Minimalist running movement and those weird toe shoe things

Kyle Kranz

Kyle KranzColumnist

You may have seen them around campus or maybe you saw the featured article at the home page while checking your email. Those funky looking toe shoes are not just totally cool looking, but part of the biggest thing to happen to running since Nike was founded in 1964.

In the last decade or so there has been an increasing trend among runners to ditch the clunky conventional running shoe and move to more natural form of running in minimalist shoes. Examples of these are those toe shoes Vibram Fivefingers, Terra Plana Evo, and the New Balance MT100. The main difference between these examples and the big clunky shoes are there is much less or zero “cushion” and the heel and forefoot are nearly the same or the same distance from the ground.

Allowing your feet to be closer to the earth does many things. Ultra marathoner Anton Krupicka said, “Wearing a minimalist shoe does not automatically make you a better runner, it forces you to become a better runner.”

With less shoe you have much more sensory information coming from you feet, so you strike the ground much lighter and smoother and have superior ground feel. This leads to more control of your running and less injury. Also, without the padding under your heel, the runner will begin landing on the ball of their foot. The human body is a distance running machine, so why not run like we were meant to?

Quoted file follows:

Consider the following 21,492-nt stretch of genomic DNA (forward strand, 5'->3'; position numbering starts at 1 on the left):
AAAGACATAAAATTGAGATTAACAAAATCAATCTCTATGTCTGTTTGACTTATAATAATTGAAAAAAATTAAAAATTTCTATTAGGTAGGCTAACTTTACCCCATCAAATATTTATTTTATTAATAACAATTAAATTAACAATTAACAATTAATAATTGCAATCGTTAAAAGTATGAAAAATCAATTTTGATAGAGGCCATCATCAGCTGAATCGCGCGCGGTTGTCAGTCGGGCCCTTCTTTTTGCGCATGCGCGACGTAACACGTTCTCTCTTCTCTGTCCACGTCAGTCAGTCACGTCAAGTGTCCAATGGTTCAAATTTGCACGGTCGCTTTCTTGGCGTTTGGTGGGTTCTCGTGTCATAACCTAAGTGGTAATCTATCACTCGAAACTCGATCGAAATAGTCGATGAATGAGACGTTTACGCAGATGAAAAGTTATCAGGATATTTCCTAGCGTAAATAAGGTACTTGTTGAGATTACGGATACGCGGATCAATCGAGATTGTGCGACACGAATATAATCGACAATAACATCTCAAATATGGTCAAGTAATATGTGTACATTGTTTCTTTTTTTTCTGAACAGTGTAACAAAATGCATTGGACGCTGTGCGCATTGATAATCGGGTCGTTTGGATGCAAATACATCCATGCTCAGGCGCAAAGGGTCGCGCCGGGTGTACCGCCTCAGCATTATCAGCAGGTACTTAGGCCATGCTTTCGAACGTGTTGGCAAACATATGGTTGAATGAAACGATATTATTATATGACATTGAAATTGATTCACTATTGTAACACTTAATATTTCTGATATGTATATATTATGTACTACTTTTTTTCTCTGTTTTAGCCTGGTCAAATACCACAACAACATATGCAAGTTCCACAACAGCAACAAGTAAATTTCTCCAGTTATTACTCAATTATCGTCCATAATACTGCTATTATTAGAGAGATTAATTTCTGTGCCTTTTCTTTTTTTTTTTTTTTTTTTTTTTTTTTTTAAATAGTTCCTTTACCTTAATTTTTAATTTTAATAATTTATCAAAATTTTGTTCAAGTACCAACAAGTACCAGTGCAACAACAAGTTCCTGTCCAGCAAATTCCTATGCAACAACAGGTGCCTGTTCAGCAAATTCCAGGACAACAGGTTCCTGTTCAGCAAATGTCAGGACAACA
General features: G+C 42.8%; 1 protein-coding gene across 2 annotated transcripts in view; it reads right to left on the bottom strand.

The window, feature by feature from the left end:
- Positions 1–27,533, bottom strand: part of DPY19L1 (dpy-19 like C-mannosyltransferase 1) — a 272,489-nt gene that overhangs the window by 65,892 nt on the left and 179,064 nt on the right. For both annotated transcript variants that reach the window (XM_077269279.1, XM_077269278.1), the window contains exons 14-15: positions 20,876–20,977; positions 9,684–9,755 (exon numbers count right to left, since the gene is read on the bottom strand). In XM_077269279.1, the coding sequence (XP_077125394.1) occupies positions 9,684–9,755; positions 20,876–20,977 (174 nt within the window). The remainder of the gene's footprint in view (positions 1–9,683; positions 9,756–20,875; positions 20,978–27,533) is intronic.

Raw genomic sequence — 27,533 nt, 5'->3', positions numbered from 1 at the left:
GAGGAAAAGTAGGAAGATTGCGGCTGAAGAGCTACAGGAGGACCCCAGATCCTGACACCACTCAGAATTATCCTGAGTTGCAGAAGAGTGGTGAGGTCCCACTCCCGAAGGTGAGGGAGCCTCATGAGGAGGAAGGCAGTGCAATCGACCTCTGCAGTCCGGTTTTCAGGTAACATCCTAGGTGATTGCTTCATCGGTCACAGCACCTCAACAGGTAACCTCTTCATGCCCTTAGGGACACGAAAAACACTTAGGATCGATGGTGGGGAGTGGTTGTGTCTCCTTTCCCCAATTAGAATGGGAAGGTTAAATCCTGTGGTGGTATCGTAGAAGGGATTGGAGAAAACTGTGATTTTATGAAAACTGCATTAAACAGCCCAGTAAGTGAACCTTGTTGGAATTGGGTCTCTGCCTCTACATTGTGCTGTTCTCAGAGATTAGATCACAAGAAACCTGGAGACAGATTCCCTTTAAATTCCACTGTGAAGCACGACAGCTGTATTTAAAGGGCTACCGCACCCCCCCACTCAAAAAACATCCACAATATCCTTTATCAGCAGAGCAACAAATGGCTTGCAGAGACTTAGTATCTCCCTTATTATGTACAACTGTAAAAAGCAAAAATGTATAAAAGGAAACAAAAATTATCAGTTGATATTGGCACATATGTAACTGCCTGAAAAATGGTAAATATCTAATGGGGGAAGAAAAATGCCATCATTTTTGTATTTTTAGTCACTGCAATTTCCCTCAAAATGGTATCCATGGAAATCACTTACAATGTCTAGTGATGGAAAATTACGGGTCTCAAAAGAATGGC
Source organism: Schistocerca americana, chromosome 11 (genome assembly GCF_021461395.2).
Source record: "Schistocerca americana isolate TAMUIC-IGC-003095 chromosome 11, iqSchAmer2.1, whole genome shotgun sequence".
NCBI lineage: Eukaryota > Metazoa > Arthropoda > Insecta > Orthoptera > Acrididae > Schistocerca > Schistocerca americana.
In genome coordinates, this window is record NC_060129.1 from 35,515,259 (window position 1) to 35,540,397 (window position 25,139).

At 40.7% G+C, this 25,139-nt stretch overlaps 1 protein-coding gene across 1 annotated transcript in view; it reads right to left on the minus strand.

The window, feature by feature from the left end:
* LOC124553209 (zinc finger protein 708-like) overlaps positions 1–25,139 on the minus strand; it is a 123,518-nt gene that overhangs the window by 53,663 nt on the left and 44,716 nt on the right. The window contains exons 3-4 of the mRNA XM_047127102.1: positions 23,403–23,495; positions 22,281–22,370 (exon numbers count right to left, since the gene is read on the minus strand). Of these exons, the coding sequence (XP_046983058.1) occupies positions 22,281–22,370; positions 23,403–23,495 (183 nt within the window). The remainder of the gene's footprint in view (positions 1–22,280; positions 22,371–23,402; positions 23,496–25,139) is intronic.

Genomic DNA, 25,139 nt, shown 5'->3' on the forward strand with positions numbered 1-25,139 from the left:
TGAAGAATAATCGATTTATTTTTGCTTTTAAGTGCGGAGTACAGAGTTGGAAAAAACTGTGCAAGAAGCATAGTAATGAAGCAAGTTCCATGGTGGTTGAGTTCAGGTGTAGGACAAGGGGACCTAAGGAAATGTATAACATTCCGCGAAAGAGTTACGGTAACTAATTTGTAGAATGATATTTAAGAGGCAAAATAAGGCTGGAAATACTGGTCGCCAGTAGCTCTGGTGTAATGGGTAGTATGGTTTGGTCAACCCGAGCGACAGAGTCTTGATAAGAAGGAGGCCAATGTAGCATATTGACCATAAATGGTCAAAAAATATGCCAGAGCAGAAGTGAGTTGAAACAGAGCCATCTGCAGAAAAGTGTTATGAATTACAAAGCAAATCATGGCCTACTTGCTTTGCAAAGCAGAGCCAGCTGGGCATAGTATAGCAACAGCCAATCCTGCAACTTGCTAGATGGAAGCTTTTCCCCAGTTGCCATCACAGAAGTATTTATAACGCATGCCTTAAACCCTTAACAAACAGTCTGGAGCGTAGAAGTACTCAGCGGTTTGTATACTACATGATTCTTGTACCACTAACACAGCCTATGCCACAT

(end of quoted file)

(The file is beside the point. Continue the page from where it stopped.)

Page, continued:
I myself was plagued by running injuries and so decided to make the transition to a more natural running form. I was forced to take a summer off from running due to plantar fasciitis and began running in the Vibram Fivefingers to hopefully strengthen my feet and fix my stride. Since then the pain has disappeared and I have put nearly 2,000 miles including one run of 70 miles at one time in two pairs of the Vibrams.

The most common question I get asked is “Don’t your feet hurt?!?” But people do not realize that being closer to the ground makes you more aware, and you have a much more fluid and smooth stride. I also hear the comments about never thinking it was possible to run in them. I used to be 70 pounds overweight and never thought it was possible for me to run period. Please do not limit yourself like that.

I am not here to say you should throw away your shoes and go get a pair of the flattest ones you can find, just to inform you on a more natural alternative, and what the heck those silly looking shoes were! If you are interested in moving to a more minimalist shoe there should be a period of transition where you strengthen your feet to the new running form. From birth, basically we have all been in these “supportive” shoes and our feet have become weakened and hindered. As with all things in athletics, make changes slowly and listen to your body.

Kyle Kranz is a senior nutrition major at SDSU. Contact him at [email protected].

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